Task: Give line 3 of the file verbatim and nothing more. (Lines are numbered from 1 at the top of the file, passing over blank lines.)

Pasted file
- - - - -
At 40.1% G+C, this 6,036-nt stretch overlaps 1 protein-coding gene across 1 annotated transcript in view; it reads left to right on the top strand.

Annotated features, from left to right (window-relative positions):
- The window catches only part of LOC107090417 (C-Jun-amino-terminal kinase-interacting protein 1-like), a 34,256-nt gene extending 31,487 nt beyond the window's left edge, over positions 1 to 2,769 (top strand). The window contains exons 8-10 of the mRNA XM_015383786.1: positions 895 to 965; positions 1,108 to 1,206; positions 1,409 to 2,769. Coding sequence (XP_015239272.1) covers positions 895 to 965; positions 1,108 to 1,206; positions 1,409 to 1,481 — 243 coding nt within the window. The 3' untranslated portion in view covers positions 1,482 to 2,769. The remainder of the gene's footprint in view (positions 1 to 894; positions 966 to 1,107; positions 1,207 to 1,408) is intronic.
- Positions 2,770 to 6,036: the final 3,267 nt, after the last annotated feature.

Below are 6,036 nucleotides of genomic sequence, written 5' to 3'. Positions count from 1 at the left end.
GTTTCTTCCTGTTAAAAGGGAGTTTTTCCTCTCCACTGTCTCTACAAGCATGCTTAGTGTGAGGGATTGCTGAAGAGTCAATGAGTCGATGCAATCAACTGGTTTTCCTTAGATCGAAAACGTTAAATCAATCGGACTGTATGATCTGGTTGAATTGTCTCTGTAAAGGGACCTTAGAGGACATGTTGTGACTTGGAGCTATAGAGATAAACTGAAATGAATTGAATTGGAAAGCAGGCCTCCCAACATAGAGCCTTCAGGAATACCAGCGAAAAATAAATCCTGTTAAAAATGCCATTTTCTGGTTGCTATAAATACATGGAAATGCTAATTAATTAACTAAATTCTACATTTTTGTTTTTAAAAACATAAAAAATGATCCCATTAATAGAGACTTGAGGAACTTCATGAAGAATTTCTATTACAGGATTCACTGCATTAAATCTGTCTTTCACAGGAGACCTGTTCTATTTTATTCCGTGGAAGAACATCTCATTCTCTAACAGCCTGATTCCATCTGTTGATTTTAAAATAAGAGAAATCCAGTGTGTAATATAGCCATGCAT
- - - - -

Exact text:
- The window catches only part of LOC107090417 (C-Jun-amino-terminal kinase-interacting protein 1-like), a 34,256-nt gene extending 31,487 nt beyond the window's left edge, over positions 1 to 2,769 (top strand). The window contains exons 8-10 of the mRNA XM_015383786.1: positions 895 to 965; positions 1,108 to 1,206; positions 1,409 to 2,769. Coding sequence (XP_015239272.1) covers positions 895 to 965; positions 1,108 to 1,206; positions 1,409 to 1,481 — 243 coding nt within the window. The 3' untranslated portion in view covers positions 1,482 to 2,769. The remainder of the gene's footprint in view (positions 1 to 894; positions 966 to 1,107; positions 1,207 to 1,408) is intronic.